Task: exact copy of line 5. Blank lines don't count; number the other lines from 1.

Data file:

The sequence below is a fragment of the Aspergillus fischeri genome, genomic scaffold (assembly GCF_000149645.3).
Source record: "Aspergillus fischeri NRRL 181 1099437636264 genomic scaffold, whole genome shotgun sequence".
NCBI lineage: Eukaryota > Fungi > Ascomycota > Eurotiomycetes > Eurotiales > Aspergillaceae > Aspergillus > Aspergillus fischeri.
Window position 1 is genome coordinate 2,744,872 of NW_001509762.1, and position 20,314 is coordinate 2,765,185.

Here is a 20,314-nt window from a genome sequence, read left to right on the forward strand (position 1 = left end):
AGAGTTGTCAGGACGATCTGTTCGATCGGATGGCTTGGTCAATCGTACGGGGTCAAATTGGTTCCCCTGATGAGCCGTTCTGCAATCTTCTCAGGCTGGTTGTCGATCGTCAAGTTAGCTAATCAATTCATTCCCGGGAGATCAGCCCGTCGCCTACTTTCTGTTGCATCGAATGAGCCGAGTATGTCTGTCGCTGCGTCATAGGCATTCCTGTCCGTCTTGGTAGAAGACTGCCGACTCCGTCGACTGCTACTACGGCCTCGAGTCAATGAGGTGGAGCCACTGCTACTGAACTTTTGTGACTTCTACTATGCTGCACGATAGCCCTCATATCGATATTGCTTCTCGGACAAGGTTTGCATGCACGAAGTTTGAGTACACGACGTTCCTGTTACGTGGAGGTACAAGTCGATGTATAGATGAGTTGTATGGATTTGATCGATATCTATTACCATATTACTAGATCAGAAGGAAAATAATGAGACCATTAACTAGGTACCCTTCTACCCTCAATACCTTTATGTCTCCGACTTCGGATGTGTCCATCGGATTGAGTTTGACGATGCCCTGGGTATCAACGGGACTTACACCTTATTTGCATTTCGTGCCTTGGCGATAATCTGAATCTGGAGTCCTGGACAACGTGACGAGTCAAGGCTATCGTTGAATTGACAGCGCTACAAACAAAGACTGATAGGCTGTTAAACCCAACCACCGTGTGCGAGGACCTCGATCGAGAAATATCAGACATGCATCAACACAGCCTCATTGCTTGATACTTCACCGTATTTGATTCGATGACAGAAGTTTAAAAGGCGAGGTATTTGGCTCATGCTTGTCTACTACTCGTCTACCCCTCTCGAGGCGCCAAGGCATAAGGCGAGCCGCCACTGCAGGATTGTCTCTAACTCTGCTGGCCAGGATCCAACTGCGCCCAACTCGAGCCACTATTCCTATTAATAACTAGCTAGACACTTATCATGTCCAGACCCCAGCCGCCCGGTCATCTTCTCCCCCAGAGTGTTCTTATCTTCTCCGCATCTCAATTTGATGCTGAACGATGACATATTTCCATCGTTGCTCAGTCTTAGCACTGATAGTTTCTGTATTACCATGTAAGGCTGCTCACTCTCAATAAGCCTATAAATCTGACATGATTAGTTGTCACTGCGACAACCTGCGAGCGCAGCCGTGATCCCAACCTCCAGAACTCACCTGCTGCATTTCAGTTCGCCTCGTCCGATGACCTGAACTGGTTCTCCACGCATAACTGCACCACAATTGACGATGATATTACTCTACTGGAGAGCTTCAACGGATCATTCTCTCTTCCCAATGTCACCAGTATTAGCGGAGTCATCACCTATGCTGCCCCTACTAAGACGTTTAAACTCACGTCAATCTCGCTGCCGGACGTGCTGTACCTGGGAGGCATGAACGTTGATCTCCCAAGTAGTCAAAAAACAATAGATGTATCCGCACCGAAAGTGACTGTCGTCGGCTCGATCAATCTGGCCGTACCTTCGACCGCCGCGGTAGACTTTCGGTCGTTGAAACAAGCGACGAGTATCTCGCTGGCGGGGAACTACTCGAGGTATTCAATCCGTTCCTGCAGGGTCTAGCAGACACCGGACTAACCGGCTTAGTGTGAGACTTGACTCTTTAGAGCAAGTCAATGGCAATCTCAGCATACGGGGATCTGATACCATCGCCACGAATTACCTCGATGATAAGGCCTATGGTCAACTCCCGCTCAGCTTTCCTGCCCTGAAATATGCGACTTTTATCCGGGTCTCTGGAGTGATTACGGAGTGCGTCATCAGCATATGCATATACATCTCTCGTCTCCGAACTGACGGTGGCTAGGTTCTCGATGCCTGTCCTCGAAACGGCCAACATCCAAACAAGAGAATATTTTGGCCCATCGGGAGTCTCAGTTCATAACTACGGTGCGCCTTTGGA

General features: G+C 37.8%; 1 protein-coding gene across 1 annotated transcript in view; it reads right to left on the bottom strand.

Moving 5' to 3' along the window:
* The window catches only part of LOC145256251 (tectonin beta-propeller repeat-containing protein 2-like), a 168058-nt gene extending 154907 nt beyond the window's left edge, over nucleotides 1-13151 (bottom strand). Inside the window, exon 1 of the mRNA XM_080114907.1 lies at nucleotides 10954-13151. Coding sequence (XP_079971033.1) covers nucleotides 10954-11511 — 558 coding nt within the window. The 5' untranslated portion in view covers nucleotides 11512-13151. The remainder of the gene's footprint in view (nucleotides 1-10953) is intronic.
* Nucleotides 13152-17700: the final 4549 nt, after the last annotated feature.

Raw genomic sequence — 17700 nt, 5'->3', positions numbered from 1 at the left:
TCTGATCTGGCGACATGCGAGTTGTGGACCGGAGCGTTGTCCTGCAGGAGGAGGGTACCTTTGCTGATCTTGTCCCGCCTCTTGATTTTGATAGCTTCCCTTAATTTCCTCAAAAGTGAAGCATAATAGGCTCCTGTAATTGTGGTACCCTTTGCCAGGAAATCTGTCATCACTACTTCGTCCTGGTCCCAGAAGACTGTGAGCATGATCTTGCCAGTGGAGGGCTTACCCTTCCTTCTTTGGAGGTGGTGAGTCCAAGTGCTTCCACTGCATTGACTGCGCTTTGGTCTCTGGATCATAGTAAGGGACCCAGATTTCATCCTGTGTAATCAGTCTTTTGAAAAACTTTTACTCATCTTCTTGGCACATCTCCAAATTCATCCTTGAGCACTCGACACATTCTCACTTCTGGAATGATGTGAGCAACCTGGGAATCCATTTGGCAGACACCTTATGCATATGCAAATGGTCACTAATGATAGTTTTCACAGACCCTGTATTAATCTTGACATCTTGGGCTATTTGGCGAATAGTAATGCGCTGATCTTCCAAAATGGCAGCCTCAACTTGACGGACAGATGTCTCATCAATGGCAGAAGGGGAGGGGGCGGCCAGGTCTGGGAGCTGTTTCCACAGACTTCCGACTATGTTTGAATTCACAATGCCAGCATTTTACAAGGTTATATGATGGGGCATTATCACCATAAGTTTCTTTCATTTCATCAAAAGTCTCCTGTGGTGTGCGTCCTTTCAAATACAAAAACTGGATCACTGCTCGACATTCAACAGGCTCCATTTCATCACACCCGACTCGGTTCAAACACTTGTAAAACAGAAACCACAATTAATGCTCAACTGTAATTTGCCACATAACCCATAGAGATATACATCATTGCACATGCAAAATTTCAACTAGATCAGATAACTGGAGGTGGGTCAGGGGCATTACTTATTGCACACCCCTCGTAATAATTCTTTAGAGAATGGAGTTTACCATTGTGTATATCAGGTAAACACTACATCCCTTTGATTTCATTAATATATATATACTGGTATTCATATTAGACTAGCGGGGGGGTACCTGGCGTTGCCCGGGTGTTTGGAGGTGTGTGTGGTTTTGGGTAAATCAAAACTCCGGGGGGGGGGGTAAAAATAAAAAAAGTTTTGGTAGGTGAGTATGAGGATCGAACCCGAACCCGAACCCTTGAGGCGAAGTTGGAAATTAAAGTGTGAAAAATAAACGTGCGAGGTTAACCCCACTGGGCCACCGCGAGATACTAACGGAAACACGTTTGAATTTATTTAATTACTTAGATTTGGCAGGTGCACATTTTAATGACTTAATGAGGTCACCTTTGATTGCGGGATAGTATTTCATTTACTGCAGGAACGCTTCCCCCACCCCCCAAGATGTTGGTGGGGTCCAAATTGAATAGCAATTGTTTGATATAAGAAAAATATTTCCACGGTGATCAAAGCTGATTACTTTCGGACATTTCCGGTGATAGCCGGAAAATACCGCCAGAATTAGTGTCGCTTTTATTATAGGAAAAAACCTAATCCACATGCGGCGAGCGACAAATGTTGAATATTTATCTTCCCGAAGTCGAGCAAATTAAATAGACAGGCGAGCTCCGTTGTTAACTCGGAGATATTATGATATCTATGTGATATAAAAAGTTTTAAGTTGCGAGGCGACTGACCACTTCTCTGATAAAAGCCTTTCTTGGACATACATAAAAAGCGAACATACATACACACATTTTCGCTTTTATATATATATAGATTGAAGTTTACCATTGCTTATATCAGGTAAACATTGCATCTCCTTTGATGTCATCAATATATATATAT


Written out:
Here is a 20,314-nt window from a genome sequence, read left to right on the forward strand (position 1 = left end):